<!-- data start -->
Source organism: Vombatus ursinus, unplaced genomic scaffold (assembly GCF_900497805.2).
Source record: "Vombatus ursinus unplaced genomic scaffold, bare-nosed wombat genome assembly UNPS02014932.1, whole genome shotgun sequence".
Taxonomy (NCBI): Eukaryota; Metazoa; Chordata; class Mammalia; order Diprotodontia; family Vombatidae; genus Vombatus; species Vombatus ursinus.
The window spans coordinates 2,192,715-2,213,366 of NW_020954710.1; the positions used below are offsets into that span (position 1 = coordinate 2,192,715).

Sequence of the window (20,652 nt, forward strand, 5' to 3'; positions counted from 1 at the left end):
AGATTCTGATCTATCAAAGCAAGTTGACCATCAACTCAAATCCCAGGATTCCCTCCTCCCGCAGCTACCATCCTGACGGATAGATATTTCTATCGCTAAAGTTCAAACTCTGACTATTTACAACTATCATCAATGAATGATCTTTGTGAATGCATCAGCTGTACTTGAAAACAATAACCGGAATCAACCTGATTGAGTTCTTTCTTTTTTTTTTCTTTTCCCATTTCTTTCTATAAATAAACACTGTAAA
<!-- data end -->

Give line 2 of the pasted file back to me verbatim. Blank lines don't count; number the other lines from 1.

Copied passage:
Source record: "Vombatus ursinus unplaced genomic scaffold, bare-nosed wombat genome assembly UNPS02014932.1, whole genome shotgun sequence".